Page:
Skewer tactics in chess occur when an attacked piece must move to safety but will expose a lower-valued piece (or target) behind it.
Skewers are one of the motifs you should study as part of an effective tactics training method.
Normal (or relative) skewer vs. Absolute skewer
- Diagram left: Absolute skewer. Ke6 absolutely must move since he is in check, allowing Bxg8.
- Diagram right: Normal skewer. Qf7 should move since the queen has a higher value than Rg8.
A skewer tactic is sometimes referred to as a “reversed pin”. Since pin tactics and skewer tactics are so similar (both exploit two targets present on the same file, rank or diagonal), this article will mainly focus on the differences between the two.
Skewers tactics are often more forcing than pin tactics
The only difference in the two example diagrams above are the positions of the black rook and knight. The example shows that skewer tactics are often more threatening than pin tactics.
Even though skewer tactics are similar to pin tactics, they do have certain advantages over pins. First of all, the threat created by a skewer is more direct and (usually) more effective in winning material.
Additionally, since a skewer makes a threat against a higher-valued piece, it is usually harder to escape skewer tactics.
A useful trick in setting up skewer tactics
In a significant amount cases, skewer tactics become possible as the result of a clever preparation move: A piece-exchange. Here is a simple example to illustrate the idea:
White uses a piece-exchange to lure a higher-valued piece to a square where it becomes a target. (The idea of using exchanges to create new targets works in many other tactical motifs too).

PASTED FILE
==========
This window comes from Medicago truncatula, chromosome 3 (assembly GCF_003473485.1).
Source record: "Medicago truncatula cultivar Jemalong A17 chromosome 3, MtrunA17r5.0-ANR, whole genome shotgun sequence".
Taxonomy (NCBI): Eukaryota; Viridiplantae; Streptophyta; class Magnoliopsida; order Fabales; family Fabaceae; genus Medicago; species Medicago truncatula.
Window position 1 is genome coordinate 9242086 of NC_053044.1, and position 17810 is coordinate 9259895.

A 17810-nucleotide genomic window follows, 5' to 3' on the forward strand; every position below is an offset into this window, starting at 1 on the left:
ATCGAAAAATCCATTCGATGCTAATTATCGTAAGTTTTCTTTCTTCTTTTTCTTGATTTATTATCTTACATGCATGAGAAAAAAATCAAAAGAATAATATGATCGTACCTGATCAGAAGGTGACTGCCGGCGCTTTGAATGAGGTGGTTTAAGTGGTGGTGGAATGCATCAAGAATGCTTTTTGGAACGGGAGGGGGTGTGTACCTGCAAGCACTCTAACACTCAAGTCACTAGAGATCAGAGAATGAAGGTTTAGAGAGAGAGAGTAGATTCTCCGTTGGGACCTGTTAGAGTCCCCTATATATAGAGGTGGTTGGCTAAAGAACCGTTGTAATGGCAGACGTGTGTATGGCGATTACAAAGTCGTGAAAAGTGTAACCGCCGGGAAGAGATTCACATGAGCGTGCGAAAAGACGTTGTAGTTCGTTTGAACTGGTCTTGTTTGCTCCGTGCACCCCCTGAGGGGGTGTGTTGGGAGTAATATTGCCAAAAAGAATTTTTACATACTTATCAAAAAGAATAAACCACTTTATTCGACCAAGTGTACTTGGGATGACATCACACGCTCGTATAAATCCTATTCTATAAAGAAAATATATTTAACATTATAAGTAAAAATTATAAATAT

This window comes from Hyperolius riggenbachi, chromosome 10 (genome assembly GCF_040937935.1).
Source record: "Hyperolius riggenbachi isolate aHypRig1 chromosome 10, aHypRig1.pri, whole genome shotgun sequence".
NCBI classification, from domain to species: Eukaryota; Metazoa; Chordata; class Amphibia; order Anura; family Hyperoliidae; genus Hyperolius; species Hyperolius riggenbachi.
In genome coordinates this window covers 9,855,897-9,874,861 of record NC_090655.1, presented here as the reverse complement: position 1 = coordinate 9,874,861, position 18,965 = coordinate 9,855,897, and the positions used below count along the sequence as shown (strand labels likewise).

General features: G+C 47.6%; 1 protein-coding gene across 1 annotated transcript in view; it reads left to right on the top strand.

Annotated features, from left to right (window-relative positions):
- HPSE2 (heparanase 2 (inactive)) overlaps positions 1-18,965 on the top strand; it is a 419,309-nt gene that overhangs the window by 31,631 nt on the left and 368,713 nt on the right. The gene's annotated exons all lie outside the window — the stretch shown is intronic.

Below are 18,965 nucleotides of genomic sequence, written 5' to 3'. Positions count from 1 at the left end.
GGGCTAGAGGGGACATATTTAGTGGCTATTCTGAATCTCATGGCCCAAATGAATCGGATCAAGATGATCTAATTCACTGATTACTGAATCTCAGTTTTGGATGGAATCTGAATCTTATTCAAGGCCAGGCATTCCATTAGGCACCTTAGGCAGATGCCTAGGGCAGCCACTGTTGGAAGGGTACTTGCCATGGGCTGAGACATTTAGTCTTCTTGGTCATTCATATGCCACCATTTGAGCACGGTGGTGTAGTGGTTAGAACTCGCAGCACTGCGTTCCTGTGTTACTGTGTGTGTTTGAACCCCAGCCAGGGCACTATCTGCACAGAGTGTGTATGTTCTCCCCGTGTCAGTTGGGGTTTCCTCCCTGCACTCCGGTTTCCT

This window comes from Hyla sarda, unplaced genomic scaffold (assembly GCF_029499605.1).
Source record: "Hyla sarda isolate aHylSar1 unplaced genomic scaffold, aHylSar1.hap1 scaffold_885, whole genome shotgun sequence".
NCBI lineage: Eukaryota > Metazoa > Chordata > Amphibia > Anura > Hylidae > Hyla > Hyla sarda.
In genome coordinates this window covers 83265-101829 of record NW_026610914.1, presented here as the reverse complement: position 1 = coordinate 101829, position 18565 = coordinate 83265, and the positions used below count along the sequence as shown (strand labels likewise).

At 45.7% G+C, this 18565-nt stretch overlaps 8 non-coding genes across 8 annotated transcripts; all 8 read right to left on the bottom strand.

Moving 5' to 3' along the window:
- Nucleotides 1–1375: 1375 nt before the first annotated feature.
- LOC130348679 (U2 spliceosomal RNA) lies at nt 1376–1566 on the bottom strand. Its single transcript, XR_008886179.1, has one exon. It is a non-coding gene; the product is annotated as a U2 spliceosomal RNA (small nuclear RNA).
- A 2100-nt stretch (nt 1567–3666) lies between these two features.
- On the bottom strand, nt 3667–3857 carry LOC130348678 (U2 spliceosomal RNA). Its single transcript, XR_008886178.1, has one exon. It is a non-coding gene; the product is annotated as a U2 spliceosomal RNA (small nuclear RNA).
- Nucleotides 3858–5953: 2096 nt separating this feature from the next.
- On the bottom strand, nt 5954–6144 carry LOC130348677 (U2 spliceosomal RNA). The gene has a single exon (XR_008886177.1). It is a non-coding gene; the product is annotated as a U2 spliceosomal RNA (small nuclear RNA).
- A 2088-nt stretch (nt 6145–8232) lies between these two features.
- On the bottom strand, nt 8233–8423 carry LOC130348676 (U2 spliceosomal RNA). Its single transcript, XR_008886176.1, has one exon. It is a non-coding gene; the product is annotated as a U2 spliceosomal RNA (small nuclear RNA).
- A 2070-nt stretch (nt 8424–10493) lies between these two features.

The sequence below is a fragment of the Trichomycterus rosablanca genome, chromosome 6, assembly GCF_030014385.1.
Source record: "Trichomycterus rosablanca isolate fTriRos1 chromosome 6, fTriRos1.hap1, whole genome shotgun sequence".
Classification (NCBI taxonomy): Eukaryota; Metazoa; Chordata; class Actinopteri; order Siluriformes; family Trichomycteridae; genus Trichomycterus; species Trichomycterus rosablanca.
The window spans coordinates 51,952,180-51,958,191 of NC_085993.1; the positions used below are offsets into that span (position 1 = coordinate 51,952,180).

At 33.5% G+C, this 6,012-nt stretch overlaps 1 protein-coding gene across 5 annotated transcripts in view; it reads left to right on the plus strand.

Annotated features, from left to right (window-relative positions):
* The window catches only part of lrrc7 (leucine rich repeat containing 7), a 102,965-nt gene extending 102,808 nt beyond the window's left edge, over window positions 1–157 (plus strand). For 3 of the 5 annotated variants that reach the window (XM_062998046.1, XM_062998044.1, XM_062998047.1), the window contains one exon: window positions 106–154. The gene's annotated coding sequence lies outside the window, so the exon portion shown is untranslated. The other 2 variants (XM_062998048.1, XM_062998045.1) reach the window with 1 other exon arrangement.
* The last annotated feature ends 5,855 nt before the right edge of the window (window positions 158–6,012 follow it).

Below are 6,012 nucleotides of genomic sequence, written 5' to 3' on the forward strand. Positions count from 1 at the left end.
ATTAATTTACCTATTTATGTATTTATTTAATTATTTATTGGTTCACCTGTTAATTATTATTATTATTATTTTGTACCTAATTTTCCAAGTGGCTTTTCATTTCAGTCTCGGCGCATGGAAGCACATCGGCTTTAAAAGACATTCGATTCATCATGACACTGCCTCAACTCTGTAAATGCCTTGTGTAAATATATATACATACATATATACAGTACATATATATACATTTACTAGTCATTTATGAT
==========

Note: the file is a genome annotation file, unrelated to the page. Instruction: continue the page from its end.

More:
This example also shows why it is so important to consider all moves where you can capture one of your opponent’s pieces (even if they can capture you back). You have to check whether you can create a new target by means of the exchange.
How to escape from skewer tactics
We aren’t computers – we make mistakes. And being trapped in a skewer tactic will in most cases cause you to lose material. However, don’t accept your fate right away. There are usually a few ideas you can consider to help you find a way out.
“Escape ideas” are almost always based on creating some kind of counter-attack with one of the pieces your opponent is targeting.
Here are a few simple examples that illustrate the main ideas you can use to escape from skewer tactics:
1. Make a threat or check (tempo-move) with one of the pieces trapped in the skewer tactic
The white queen can escape by using a check as a tempo move, Qd5+. Black has to deal with the check, which gives white time to save the Ra1 on the next move.
2. Use a counter-tactic to remove the piece responsible for the skewer
White can escape by playing Re7+, followed by Rxb7 – removing the bishop responsible for the skewer on white’s queen and rook.
3. Move the skewered piece to protect the target behind it at the same time
Black can move the black queen to safety and at the same time protect the Re8, by playing Qb8.
4. Block the skewering piece by moving a defender in-between
White can play 1.f4 and escape by blocking the attack from the black bishop.
Of course you will not always be able to escape from tactics. You should always try to avoid being trapped in the first place. However, even if you overlooked something, there is often a way out. Don’t give up right away!
Skewer tactics training exercises
I trust this article helped you get a much better understanding of skewer tactics. As I have written before, it is important to focus your study on specific motifs. Doing it this way helps you get a better understanding of how they work in various positions.
I’ve created a course that will help you master the most important chess tactics motifs.
You can get it here: Chess Tactics: 20 Motifs Chess Course